We have an ongoing research project in our lab, where we take closeup photos of droplets of water colliding with each other. The initial motivation was to explore the connection between fluid mechanics and visual arts. This week, we used water splashes a a special effect for a tap dance photo shoot. We didn’t pursue any science per se, but the artistic connection was even stronger, as dance is an art in itself, and photography is an artistic way of expressing it!

When I first started photographing dance performances, I thought that still images would be far inferior to video in the context of dance. After all, video direccaptures music and motion, which are both essential elements of the dance. But as I took more and more dance photos, I realized that the photos have something that the video doe not have – the ability to freeze the motion and to give the audience time to appreciate the fine details of it. If you think carefully, one of the aspects that makes a photograph interesting is offering the viewer a perspective that is not commonly available in real life. With sport photography, for example, the most interesting images show athletes up-close, at the moment of intense physical effort – something that a spectator cannot see from their seats. Likewise, during a dance performance, anyone in the audience can hear the music and see how synchronized the motions of the dancers are. But when the motion is stopped in a photograph, we have a chance to appreciate the details that are are too fleeting to notice otherwise.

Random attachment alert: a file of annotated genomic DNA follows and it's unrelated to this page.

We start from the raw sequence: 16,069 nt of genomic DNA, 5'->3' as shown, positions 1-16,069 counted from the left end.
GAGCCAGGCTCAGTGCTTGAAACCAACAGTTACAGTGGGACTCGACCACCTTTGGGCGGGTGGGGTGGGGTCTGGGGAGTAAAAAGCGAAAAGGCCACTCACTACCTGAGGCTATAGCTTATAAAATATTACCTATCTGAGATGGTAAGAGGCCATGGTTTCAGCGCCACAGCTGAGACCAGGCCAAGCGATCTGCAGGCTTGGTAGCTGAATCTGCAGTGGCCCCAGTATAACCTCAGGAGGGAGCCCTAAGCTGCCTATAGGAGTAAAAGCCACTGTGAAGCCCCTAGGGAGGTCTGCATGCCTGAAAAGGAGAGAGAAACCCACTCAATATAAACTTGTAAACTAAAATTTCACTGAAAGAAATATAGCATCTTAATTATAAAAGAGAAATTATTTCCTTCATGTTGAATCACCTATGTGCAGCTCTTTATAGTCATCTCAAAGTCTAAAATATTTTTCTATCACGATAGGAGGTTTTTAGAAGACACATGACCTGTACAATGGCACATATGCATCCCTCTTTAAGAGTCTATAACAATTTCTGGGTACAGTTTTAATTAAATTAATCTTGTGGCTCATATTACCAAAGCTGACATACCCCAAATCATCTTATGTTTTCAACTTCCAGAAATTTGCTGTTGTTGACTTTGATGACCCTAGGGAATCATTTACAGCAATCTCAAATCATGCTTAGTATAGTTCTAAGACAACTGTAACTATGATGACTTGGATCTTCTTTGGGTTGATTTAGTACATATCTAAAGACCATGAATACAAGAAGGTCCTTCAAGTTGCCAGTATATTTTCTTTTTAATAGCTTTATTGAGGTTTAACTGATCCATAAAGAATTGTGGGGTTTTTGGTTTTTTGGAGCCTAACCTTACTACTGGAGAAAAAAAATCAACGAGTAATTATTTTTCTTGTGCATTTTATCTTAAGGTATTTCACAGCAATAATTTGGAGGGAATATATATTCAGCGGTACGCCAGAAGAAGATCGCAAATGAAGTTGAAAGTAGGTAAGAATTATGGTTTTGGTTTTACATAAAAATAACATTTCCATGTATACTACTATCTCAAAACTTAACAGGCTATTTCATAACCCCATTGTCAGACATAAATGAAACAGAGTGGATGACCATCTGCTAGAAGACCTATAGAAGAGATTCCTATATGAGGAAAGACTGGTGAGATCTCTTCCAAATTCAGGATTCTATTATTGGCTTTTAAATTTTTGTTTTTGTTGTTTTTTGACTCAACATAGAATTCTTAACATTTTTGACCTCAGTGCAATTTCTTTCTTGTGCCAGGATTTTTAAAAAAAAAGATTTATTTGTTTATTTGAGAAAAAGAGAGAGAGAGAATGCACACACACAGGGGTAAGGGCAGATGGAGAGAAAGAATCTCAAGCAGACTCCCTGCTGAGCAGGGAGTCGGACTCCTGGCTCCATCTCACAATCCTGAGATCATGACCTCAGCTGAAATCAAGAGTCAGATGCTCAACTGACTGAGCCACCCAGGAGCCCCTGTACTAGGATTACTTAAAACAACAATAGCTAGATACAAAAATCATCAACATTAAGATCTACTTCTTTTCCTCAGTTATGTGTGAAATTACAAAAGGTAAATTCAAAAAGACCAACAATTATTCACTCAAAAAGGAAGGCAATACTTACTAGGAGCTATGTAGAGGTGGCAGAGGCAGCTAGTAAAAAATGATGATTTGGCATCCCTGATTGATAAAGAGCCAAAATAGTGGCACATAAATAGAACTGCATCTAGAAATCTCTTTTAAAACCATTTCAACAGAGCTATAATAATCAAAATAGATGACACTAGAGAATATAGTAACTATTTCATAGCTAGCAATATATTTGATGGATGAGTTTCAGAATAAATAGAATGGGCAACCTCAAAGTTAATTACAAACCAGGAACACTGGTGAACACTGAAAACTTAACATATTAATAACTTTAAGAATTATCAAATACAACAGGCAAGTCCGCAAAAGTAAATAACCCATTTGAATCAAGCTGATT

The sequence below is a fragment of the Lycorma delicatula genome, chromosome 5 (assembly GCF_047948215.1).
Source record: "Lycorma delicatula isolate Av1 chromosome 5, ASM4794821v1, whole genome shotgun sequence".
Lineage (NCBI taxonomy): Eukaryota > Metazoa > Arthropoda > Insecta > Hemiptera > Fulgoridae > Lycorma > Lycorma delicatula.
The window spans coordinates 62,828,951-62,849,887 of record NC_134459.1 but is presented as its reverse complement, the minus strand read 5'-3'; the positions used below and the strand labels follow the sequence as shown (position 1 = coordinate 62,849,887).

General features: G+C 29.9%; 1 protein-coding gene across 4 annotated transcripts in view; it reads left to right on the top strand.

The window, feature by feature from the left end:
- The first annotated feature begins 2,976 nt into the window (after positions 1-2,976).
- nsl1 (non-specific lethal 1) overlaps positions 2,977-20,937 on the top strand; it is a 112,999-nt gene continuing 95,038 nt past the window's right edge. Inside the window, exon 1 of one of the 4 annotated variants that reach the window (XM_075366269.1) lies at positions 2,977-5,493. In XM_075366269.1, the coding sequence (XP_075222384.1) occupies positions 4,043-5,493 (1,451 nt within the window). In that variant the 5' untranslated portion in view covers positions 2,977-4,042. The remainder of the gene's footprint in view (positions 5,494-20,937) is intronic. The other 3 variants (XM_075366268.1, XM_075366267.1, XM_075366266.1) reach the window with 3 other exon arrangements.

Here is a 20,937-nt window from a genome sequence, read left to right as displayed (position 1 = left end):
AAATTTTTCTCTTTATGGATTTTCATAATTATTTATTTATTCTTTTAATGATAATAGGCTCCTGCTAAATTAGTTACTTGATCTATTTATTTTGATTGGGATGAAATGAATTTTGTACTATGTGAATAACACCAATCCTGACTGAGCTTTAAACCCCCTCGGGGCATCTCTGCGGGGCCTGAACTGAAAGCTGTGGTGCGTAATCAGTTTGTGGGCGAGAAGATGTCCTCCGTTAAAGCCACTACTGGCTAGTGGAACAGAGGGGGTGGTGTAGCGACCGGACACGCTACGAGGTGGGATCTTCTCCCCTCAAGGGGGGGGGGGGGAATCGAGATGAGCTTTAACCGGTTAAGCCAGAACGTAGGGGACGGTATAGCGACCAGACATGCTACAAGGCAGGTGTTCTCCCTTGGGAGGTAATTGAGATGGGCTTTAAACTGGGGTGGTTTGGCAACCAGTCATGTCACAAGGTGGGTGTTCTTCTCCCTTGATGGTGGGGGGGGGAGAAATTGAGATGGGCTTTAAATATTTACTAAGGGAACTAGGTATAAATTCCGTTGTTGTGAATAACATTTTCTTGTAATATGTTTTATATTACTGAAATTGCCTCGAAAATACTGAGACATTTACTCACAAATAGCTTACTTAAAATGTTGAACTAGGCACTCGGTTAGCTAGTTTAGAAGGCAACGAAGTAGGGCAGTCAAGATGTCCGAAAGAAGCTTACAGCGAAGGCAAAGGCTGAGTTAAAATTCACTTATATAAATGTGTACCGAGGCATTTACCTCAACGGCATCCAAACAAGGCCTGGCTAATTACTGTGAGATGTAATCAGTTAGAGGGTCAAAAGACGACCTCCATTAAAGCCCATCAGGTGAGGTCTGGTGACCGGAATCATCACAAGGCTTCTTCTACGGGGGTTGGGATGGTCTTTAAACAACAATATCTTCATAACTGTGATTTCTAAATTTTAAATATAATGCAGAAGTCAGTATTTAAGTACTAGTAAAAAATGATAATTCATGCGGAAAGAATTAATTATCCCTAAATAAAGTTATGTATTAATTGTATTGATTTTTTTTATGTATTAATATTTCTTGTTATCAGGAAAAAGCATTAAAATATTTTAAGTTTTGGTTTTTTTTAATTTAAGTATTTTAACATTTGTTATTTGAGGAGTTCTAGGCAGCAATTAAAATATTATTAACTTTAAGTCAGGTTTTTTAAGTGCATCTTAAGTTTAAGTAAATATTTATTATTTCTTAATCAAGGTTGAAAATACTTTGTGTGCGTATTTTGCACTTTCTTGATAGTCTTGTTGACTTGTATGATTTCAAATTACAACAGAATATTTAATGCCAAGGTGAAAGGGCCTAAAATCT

This is exactly what makes high-speed photography of water splashes valuable from a scientific standpoint. It is a way to examine the details of the fluid motion that normally happen very fast.

So combining splashes and dance makes a perfect case for creating interesting photos. Typically, we see both dancers and water droplets in motion, so it is fun looking at either (or both, in this case) frozen in time.